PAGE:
So this bulletproof alpha male who was indestructible had no legs or no harness for support. He was now hanging on one arm. At the top of this rope. There was a 50-foot drop to jagged rocks below.
In that moment, I learned that health is wealth. In that moment, I learned that my life is not about to end. It would just begin. In that moment, a much higher power had decided that I was going to be given a rare second chance.
In my rehabilitation, I made a vow. I made a vow that I would devote every ounce of my being from this day forward to being the best person I could be and hopefully having a positive impact on the people and planet around me. In the last five years, I made a full mental and physical recovery. But the same cannot be said for the world or the economy.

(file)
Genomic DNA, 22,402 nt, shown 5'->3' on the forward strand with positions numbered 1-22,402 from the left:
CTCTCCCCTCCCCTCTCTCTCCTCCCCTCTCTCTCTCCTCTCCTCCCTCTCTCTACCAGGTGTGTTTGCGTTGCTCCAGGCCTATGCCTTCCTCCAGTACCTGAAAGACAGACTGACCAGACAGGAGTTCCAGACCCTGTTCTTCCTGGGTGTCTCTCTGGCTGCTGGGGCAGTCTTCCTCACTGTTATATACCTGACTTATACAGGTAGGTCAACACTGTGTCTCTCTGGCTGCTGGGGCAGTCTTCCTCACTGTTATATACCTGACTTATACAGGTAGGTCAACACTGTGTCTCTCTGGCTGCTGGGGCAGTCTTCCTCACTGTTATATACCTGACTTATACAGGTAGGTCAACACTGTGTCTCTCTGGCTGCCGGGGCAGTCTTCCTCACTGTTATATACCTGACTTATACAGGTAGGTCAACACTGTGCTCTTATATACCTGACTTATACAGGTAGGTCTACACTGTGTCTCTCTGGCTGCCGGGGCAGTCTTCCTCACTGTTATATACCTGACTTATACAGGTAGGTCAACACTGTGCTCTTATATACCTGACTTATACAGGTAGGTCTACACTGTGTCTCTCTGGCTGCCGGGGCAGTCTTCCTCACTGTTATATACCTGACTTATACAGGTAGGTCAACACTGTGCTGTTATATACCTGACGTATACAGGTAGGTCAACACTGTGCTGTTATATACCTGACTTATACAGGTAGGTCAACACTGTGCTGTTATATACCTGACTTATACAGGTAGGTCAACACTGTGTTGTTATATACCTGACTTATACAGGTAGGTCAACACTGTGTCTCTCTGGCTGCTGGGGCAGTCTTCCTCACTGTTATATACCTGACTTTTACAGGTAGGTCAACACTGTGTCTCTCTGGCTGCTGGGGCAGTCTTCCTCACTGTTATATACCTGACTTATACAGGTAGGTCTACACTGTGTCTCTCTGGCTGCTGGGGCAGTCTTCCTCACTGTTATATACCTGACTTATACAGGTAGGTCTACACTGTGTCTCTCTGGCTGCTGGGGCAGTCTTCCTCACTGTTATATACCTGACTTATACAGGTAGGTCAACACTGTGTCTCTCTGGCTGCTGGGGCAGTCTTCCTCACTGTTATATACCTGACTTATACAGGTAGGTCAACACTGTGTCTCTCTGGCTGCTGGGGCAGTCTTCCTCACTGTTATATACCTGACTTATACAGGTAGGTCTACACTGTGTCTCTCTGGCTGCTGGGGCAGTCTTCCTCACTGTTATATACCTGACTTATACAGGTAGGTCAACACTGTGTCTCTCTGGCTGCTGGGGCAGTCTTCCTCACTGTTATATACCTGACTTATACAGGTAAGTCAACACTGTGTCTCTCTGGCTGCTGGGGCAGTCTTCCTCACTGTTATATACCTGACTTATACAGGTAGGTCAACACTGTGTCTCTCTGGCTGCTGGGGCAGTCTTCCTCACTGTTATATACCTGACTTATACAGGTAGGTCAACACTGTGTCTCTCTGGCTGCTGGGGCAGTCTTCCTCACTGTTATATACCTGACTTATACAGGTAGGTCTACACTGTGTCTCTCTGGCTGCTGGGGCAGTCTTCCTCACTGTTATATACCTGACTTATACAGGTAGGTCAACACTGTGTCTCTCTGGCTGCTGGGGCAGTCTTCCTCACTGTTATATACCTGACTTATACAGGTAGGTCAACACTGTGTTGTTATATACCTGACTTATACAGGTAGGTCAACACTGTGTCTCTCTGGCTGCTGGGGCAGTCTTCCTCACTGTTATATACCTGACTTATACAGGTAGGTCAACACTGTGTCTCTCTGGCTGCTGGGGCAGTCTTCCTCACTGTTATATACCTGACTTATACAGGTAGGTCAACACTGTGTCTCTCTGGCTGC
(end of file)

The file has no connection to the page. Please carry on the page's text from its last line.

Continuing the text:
In fact, it breaks my heart to see the way young people have been decimated by this global financial crisis. Because they weren’t old enough to fully and directly benefit from the boom times. They were often at high schools or studying in universities. The vast majority weren’t able to buy a home, build a stock portfolio, or to save a multi-million-dollar bonus. But they are sure paying for the price now: higher unemployment, higher taxes, and lower real wages. And that price would be paid for many decades to come.
I’m not prepared to accept this broken world, and be told by those who got us into this mess and had to get us out of it. Just close your eyes for a minute and imagine a world where the global financial crisis never happened. Just picture that in your mind.
Now open your eyes. This is how close we came to that dream becoming a reality. A single light bulb. Let me explain.